“I fiddled around with it enough that I finally got it to work”
-Kate MacLeod, quoting her father
“Stop fiddling around!” I spent most of my school years in a fog of missed deadlines. I never knew about schedule changes, when my homework was due, or sometimes even what class I was in… I still vividly remember looking up from reading a book and discovering that the kids sitting around me weren’t the ones I had been sitting next to when class started. I must have totally missed a class change! It wasn’t that I didn’t pay attention, it was just that my attention was always drawn to the wrong thing, like a really good book, where I was going hiking after school, or how to construct a robot of myself so life like no one could ever tell if it was me or my robot sitting in that school desk.
I was one of those kids whose pockets, if turned out, could have probably filled a small rucksack. I was terrified of being caught with nothing to do (which was pretty much my view of “appropriate” school behavior) and so had enough materials with me, on the sly, to keep my attention occupied precisely where it shouldn’t have been. I still remember the day I realized that all the desks and tables height was adjusted with Alan screws. Most kids my age didn’t even know what an Alan screw was back then, but my dad was quite the tinkerer and I knew just where I could find the tool I wanted. I spent plenty of time working on a look of decided innocence and mild disinterest when puzzled teachers had to reseat classmates whose desks were now to small or too tall, or call the custodian when a table collapsed because the screw on one leg had suddenly given way. I didn’t view myself as a troublemaker, just a very curious student of the world around me. I couldn’t understand why my teachers valued repetition and sitting still more than imagination and movement.
My interest in music started at the age of four when I saw a performance of a violin concerto on the television at home. My parents traded and bartered to afford the cost of classical training with a family friend who played in the Utah Symphony. There is a VERY specific way to play the violin that has been carefully honed, honored, and cherished over the past 500 years. My instructor initiated me into the world of etudes, exercises, and note reading (with somewhat sporadic success) and I made reasonable if not stellar progress. I was expected to practice a lot. (Often two hours a day or more). As I advanced into more difficult music my teacher prescribed an abacus which I was to use to carefully count the number of times I played a difficult passage
correctly (often 50 or 100 times were ordered). I found the structure stifling and the repetition mind numbing. My sight reading skills negligible, my attention span crumbling, I often turned to the instrument and simply fiddled around, following my dancing thoughts up and down the fingerboard, growling with anger, or laughing with delight. Luckily I was blessed to have one of those rare teachers who could honor imagination and passion as well as rote learning. She always told me that to play music you had to be like a tiger, you had to take a risk and leap at the prey or you stood no chance at getting what you wanted.
I switched to Viola when I was 11. This more introspective instrument was a better fit. As the “poet-philosopher” of the string family its deeper tone and more dreamy nature spoke to me. Still, I found myself wasting my practice time “fiddling around,” making up tunes, trying out tones. I carried my passion for Viola into college, pursuing a double major of Music Composition and Viola Performance, but, as usual, I got involved in too many things and my graduation languished on the periphery of unfinished projects and an overbooked schedule. My composition teacher eventually forced me to make a choice. He advised me to drop one side of my double major and progress on toward graduation. Agonizing on which side of myself to favor, performance or composition, I finally went with the latter, feeling it offered more room for my “fiddling around.”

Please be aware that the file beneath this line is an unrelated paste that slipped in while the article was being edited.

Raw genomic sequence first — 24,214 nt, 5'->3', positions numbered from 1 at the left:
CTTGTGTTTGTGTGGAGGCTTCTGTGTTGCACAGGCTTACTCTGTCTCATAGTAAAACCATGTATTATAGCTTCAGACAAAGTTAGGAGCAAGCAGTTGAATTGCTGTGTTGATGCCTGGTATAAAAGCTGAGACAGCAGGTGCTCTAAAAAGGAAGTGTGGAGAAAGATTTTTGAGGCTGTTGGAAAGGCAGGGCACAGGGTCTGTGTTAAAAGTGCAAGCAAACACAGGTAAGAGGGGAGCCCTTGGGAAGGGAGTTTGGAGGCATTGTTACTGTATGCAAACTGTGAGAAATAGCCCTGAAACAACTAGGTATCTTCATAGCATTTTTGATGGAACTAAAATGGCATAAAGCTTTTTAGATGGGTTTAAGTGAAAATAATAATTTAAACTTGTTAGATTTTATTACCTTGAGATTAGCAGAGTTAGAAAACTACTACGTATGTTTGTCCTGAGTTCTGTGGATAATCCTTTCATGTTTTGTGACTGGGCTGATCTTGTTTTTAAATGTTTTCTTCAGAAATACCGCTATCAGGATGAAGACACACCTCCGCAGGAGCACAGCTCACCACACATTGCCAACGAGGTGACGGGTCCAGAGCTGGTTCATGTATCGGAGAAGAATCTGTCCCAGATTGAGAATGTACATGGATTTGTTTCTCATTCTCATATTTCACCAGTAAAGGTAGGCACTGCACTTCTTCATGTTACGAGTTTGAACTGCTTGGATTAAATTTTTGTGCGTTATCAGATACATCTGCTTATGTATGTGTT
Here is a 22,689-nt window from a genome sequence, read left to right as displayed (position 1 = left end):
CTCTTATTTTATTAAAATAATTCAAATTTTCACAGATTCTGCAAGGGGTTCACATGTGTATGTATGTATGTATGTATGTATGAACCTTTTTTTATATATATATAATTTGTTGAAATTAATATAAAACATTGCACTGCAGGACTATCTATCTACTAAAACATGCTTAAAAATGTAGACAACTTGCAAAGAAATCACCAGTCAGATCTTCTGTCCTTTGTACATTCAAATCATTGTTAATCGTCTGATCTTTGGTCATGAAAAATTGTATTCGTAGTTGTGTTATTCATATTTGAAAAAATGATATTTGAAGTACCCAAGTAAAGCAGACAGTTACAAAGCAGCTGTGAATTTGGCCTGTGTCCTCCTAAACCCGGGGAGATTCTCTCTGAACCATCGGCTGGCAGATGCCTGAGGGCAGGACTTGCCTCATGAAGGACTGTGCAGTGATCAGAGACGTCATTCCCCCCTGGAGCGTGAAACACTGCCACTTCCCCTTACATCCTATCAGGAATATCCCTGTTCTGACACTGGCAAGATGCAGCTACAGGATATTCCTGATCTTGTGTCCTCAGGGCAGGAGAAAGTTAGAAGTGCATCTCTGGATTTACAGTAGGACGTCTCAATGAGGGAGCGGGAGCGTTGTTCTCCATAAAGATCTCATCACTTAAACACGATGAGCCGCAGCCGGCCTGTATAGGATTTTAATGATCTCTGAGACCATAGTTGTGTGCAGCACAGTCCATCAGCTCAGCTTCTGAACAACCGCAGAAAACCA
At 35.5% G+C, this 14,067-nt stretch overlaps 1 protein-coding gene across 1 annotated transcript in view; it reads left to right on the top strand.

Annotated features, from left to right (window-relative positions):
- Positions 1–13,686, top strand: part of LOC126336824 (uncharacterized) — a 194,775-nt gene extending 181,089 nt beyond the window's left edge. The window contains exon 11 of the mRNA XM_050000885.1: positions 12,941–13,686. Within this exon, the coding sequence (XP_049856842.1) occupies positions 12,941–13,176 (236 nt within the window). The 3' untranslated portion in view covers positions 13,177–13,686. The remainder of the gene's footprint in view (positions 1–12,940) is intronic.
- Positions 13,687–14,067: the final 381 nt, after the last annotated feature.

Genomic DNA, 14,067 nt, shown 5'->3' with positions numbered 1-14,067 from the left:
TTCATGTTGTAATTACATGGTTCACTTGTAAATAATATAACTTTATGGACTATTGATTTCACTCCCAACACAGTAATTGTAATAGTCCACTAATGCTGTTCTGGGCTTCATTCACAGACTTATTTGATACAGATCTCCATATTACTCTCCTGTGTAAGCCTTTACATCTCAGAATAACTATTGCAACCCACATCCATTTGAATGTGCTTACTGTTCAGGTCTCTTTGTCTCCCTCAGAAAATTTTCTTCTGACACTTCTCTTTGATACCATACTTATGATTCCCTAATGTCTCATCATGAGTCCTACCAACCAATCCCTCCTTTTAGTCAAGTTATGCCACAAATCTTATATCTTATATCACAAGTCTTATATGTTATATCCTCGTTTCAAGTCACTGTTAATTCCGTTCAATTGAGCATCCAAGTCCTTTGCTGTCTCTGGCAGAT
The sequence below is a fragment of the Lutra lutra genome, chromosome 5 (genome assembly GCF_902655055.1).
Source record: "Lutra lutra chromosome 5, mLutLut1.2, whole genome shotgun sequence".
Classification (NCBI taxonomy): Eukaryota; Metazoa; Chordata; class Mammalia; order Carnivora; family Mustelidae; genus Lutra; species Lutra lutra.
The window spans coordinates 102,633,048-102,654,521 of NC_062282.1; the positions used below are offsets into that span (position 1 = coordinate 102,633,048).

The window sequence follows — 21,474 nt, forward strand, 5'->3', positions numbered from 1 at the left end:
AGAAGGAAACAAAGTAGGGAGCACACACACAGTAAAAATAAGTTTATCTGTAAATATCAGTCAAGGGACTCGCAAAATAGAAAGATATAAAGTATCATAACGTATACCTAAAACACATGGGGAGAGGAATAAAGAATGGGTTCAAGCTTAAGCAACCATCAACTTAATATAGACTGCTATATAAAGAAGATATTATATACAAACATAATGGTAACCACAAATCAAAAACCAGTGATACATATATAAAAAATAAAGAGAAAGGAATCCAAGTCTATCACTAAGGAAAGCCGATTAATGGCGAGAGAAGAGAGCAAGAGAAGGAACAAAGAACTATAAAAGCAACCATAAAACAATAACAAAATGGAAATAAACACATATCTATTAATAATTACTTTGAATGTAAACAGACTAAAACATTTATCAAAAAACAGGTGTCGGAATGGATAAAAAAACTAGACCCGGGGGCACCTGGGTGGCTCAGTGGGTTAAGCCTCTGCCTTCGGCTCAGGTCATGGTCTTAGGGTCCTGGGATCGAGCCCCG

From the start it should have been clear I was more of a fiddler than a violinist. Naturally curious, I spent hours exploring the sounds the instrument could make. The fiddle is a remarkable canvas for the imagination. An embodiment of paradox, it can both break and heal the soul. Perhaps that’s why so many folks have been frightened or dismissive of the fiddle, it represents something other than business as usual. It refuses to sit silent, or still. A tool of dreamers and prophets it can both create and destroy. It can set the feet of the righteous dancing down the path to hell, stich up a broken heart, or leave one grasping on the edge of epiphany. It caters to those whose attention wanders the roads less traveled and whose feet march to the rhythm of a music only they can hear. As a musical explorer, the fiddle keeps me on the sharp edge of discovery; exploring new sounds and techniques, diving into the deep waters of tradition, or gathering the strands of a new song out of the immense shimmering firmament of notes. The fiddle can stand the strain due not to its rigidity, but because of its flexibility. For a long time fiddling was a secret side affair for me, something I did when I should have been doing something else. Now I realize that everything else was just getting in the way of fiddling.
About the author: Peter Danzig is the 2013 Utah State Fiddle Champion as well as an award winning songwriter, multi-instrumentalist, and one half of Otter Creek (www.OtterCreekDuo.com). When he’s not fiddling around he’s probably asleep.